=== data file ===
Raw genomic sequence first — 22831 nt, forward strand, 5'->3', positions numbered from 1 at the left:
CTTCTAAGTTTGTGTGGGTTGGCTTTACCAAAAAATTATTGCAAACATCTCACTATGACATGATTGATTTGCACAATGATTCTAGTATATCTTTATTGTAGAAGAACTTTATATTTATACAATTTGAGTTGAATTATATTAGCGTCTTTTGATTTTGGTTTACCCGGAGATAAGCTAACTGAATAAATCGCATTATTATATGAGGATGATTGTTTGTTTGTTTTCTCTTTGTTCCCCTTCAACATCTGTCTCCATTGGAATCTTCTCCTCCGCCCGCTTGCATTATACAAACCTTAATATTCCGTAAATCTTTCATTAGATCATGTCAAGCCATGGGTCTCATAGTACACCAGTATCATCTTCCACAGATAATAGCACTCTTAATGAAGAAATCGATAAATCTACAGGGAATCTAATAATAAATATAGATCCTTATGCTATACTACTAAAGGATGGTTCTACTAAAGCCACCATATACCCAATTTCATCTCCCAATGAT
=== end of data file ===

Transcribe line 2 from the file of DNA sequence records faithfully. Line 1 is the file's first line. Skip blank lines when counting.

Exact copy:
CTTCTAAGTTTGTGTGGGTTGGCTTTACCAAAAAATTATTGCAAACATCTCACTATGACATGATTGATTTGCACAATGATTCTAGTATATCTTTATTGTAGAAGAACTTTATATTTATACAATTTGAGTTGAATTATATTAGCGTCTTTTGATTTTGGTTTACCCGGAGATAAGCTAACTGAATAAATCGCATTATTATATGAGGATGATTGTTTGTTTGTTTTCTCTTTGTTCCCCTTCAACATCTGTCTCCATTGGAATCTTCTCCTCCGCCCGCTTGCATTATACAAACCTTAATATTCCGTAAATCTTTCATTAGATCATGTCAAGCCATGGGTCTCATAGTACACCAGTATCATCTTCCACAGATAATAGCACTCTTAATGAAGAAATCGATAAATCTACAGGGAATCTAATAATAAATATAGATCCTTATGCTATACTACTAAAGGATGGTTCTACTAAAGCCACCATATACCCAATTTCATCTCCCAATGAT